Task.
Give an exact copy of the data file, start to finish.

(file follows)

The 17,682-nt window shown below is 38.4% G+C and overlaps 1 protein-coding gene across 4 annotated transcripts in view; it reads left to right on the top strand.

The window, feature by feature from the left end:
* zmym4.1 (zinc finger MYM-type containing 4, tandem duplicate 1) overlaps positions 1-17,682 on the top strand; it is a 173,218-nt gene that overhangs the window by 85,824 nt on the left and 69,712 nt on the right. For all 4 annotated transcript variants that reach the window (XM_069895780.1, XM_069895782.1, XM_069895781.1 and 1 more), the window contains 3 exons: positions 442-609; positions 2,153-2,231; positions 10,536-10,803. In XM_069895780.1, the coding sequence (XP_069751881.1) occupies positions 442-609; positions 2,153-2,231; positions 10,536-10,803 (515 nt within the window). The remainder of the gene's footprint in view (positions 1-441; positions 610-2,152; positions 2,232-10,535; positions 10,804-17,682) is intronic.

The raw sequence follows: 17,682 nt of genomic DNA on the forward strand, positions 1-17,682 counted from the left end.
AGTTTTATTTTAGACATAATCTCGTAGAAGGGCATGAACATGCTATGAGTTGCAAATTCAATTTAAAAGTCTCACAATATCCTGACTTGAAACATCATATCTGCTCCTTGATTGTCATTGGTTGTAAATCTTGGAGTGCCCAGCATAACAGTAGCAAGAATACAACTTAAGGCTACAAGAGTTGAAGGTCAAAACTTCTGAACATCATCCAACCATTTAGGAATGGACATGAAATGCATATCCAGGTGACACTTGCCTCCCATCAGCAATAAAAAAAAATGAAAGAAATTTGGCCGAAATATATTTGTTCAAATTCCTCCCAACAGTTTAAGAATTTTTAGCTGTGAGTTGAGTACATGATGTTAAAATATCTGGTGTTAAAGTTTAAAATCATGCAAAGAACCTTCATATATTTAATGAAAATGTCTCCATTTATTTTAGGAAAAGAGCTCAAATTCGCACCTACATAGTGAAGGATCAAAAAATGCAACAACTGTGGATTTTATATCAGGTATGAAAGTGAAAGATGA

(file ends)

The 17,682-nt window shown below is 38.4% G+C and overlaps 1 protein-coding gene across 4 annotated transcripts in view; it reads left to right on the top strand.

The window, feature by feature from the left end:
* zmym4.1 (zinc finger MYM-type containing 4, tandem duplicate 1) overlaps positions 1-17,682 on the top strand; it is a 173,218-nt gene that overhangs the window by 85,824 nt on the left and 69,712 nt on the right. For all 4 annotated transcript variants that reach the window (XM_069895780.1, XM_069895782.1, XM_069895781.1 and 1 more), the window contains 3 exons: positions 442-609; positions 2,153-2,231; positions 10,536-10,803. In XM_069895780.1, the coding sequence (XP_069751881.1) occupies positions 442-609; positions 2,153-2,231; positions 10,536-10,803 (515 nt within the window). The remainder of the gene's footprint in view (positions 1-441; positions 610-2,152; positions 2,232-10,535; positions 10,804-17,682) is intronic.

The raw sequence follows: 17,682 nt of genomic DNA on the forward strand, positions 1-17,682 counted from the left end.
AGTTTTATTTTAGACATAATCTCGTAGAAGGGCATGAACATGCTATGAGTTGCAAATTCAATTTAAAAGTCTCACAATATCCTGACTTGAAACATCATATCTGCTCCTTGATTGTCATTGGTTGTAAATCTTGGAGTGCCCAGCATAACAGTAGCAAGAATACAACTTAAGGCTACAAGAGTTGAAGGTCAAAACTTCTGAACATCATCCAACCATTTAGGAATGGACATGAAATGCATATCCAGGTGACACTTGCCTCCCATCAGCAATAAAAAAAAATGAAAGAAATTTGGCCGAAATATATTTGTTCAAATTCCTCCCAACAGTTTAAGAATTTTTAGCTGTGAGTTGAGTACATGATGTTAAAATATCTGGTGTTAAAGTTTAAAATCATGCAAAGAACCTTCATATATTTAATGAAAATGTCTCCATTTATTTTAGGAAAAGAGCTCAAATTCGCACCTACATAGTGAAGGATCAAAAAATGCAACAACTGTGGATTTTATATCAGGTATGAAAGTGAAAGATGA